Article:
“The most important thing is to win and to be part of what I consider one of the best organizations in the league,” Finley said last month. “I led the league in minutes [twice]. I just wanted to have the opportunity to contribute to a winning situation.”

Popovich, who doubles as executive vice-president, has a wry sense of humor and numerous outside interests, including an appreciation of fine wines. But he never has been labeled a “player’s coach” nor, apparently, would he want to be. An Air Force Academy graduate, Popovich, like his mentor, Brown, is unafraid of hurting a player’s feelings if it means achieving the desired results.

Elliott remembers Popovich’s eruptions and even now, when he sneaks into the restroom at halftime and can’t help but hear the coach go off, it remains a little jarring.

“It’s eye-opening,” Elliott said. “If Tim’s not playing well, I tell you, he’ll go after him. He’ll go after Manu and Tony and do it to the 12th guy, too. There’s no favoritism, no special treatment. I guarantee it’s not like that with 90 percent of the coaches in the league.”

Yet for all the Spurs’ success, they remain somewhat trapped by their small-market status and vanilla image. Some of that is a carryover from the slow, methodical way they used to play, with Robinson and Duncan as the twin towers. Now, with the speedy Parker and the acrobatic Ginobili, that is no longer the case. But there is no wasted motion, no gratuitous showmanship.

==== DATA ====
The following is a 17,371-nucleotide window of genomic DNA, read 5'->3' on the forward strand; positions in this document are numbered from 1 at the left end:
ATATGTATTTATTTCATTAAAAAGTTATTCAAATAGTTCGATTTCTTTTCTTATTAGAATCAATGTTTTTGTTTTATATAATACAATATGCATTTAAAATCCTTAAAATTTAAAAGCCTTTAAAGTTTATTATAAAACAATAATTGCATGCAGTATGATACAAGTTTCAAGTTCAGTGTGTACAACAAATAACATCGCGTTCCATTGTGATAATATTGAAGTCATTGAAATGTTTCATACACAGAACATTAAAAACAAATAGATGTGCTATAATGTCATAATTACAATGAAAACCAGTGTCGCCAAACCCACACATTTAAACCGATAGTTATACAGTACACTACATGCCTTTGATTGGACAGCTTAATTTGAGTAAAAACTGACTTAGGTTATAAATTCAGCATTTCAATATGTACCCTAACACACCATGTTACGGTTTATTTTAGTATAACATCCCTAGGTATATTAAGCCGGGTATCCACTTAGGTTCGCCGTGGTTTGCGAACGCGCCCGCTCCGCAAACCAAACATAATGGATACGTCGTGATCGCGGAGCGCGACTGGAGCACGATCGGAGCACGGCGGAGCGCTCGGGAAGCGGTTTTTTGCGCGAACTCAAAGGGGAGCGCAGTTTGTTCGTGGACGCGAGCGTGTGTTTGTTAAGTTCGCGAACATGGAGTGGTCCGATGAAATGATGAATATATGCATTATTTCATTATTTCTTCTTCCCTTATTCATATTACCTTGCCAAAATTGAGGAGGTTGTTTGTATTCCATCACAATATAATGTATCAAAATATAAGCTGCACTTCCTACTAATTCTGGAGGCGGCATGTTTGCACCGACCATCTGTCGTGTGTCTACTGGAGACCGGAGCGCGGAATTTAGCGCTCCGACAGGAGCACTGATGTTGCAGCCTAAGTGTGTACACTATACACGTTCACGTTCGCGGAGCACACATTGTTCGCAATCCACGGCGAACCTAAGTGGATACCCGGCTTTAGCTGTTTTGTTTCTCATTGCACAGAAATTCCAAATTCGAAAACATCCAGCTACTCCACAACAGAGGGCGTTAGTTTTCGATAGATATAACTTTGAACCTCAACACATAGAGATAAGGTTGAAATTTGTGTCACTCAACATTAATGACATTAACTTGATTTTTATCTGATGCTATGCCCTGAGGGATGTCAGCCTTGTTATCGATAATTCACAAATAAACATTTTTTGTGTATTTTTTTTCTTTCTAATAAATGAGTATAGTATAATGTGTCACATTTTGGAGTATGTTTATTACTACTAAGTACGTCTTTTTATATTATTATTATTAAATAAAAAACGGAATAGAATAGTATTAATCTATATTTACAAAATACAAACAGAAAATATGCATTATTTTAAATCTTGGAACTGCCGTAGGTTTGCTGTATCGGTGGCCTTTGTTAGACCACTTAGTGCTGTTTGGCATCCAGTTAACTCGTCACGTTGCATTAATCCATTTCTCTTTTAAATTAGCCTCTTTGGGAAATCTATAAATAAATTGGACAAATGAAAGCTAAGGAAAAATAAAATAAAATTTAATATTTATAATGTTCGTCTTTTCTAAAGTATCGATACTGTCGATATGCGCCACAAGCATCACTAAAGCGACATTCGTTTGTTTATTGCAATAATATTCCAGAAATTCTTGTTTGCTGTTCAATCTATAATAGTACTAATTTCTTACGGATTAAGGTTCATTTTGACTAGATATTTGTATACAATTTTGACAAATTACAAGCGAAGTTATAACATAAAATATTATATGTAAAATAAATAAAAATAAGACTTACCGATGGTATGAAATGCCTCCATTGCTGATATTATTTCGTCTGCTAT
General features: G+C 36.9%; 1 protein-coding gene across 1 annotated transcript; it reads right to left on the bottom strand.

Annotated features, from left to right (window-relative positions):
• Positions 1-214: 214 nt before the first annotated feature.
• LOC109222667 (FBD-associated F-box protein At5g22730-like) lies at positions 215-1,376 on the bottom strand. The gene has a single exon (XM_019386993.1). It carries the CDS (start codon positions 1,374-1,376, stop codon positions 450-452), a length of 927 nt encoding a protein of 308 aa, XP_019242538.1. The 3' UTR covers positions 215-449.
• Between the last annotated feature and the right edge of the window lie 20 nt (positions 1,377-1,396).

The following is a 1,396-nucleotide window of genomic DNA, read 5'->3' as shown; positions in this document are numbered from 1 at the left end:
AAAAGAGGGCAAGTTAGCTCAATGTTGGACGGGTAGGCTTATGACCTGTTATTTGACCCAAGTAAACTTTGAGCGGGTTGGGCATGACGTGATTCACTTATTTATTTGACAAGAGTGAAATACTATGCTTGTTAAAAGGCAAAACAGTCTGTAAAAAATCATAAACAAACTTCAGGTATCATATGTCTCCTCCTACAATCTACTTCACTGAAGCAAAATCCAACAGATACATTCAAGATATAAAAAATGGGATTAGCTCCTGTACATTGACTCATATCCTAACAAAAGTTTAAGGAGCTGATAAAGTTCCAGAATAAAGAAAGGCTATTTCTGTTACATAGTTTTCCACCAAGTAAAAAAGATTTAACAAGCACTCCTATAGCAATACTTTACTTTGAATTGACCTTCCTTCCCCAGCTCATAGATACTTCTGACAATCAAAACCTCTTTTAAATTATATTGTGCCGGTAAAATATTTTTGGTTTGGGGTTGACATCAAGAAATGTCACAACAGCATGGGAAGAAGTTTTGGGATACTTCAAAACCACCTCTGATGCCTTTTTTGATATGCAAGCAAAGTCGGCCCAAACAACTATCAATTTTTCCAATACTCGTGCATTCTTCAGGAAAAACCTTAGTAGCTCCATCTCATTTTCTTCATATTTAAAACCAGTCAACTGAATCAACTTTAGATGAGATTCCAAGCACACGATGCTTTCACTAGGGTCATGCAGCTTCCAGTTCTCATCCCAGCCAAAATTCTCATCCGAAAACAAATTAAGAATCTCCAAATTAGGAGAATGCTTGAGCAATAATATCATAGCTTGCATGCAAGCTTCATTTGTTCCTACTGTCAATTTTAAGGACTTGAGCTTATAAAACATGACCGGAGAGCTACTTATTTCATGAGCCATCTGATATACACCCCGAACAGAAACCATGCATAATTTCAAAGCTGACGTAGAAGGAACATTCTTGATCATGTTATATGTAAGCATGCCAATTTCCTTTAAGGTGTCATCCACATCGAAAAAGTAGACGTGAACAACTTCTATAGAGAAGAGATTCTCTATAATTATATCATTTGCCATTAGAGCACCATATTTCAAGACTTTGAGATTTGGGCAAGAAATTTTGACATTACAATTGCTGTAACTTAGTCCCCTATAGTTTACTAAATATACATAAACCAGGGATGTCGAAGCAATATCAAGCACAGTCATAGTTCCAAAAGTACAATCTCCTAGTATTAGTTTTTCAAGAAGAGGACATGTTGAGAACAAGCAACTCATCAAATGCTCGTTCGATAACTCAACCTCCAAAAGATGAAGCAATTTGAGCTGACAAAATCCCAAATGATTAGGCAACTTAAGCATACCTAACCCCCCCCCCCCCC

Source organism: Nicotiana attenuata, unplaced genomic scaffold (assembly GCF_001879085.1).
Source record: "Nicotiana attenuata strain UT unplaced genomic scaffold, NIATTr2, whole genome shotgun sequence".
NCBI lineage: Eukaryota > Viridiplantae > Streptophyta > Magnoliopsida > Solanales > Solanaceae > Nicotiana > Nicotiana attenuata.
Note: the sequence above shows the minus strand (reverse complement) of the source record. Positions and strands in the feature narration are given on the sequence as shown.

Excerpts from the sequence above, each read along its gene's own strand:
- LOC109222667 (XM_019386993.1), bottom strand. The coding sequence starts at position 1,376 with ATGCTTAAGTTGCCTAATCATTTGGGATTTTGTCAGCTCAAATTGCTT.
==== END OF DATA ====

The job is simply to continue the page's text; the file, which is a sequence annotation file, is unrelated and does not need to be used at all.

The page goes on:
“This isn’t your father’s Spurs team,” Elliott said. “In years past, people thought this team was boring and plodding and slow, but they’re the opposite of that. It’s easy to dismiss them as boring because they don’t have these brash and outrageous personalities, but you put this team in a Celtics or Knicks or Lakers jersey and people would think this was the most exciting team in the league.”

Elliott said he was flabbergasted when he heard somebody on TV call Duncan an “uninspiring” MVP after the Spurs beat Detroit last season in the NBA Finals.

“I guess if he pounded his chest five times with his fist after dunking, people’s opinions would change,” he said. “I guess you’ve got to do that in today’s environment.”

Or you could just play the game the right way.